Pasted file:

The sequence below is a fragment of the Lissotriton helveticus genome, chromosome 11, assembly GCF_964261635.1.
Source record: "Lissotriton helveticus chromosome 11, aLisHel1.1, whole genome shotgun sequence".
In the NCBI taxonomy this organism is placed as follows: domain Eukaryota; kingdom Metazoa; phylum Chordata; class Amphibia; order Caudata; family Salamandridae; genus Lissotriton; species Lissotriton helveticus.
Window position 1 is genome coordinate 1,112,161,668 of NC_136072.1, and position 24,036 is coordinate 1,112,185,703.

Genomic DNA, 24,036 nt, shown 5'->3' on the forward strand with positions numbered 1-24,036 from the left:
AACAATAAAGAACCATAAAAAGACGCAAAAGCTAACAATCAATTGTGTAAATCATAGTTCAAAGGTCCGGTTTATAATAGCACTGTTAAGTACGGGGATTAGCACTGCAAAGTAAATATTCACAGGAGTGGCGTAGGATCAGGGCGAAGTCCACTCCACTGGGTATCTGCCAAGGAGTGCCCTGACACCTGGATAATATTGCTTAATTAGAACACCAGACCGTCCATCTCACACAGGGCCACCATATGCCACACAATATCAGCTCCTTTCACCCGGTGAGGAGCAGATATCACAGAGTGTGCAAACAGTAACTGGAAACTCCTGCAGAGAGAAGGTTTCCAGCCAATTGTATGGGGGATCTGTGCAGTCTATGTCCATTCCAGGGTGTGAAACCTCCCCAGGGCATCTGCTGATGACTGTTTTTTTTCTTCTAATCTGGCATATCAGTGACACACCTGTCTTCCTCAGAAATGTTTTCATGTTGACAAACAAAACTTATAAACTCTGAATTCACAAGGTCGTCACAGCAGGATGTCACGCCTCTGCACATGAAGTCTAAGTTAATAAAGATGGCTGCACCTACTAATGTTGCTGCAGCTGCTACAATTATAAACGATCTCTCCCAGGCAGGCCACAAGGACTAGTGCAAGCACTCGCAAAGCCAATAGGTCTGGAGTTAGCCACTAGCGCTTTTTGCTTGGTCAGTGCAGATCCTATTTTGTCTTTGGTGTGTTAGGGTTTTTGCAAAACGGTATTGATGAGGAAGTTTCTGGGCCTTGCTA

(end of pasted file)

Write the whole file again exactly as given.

The sequence below is a fragment of the Lissotriton helveticus genome, chromosome 11, assembly GCF_964261635.1.
Source record: "Lissotriton helveticus chromosome 11, aLisHel1.1, whole genome shotgun sequence".
In the NCBI taxonomy this organism is placed as follows: domain Eukaryota; kingdom Metazoa; phylum Chordata; class Amphibia; order Caudata; family Salamandridae; genus Lissotriton; species Lissotriton helveticus.
Window position 1 is genome coordinate 1,112,161,668 of NC_136072.1, and position 24,036 is coordinate 1,112,185,703.

Genomic DNA, 24,036 nt, shown 5'->3' on the forward strand with positions numbered 1-24,036 from the left:
AACAATAAAGAACCATAAAAAGACGCAAAAGCTAACAATCAATTGTGTAAATCATAGTTCAAAGGTCCGGTTTATAATAGCACTGTTAAGTACGGGGATTAGCACTGCAAAGTAAATATTCACAGGAGTGGCGTAGGATCAGGGCGAAGTCCACTCCACTGGGTATCTGCCAAGGAGTGCCCTGACACCTGGATAATATTGCTTAATTAGAACACCAGACCGTCCATCTCACACAGGGCCACCATATGCCACACAATATCAGCTCCTTTCACCCGGTGAGGAGCAGATATCACAGAGTGTGCAAACAGTAACTGGAAACTCCTGCAGAGAGAAGGTTTCCAGCCAATTGTATGGGGGATCTGTGCAGTCTATGTCCATTCCAGGGTGTGAAACCTCCCCAGGGCATCTGCTGATGACTGTTTTTTTTCTTCTAATCTGGCATATCAGTGACACACCTGTCTTCCTCAGAAATGTTTTCATGTTGACAAACAAAACTTATAAACTCTGAATTCACAAGGTCGTCACAGCAGGATGTCACGCCTCTGCACATGAAGTCTAAGTTAATAAAGATGGCTGCACCTACTAATGTTGCTGCAGCTGCTACAATTATAAACGATCTCTCCCAGGCAGGCCACAAGGACTAGTGCAAGCACTCGCAAAGCCAATAGGTCTGGAGTTAGCCACTAGCGCTTTTTGCTTGGTCAGTGCAGATCCTATTTTGTCTTTGGTGTGTTAGGGTTTTTGCAAAACGGTATTGATGAGGAAGTTTCTGGGCCTTGCTA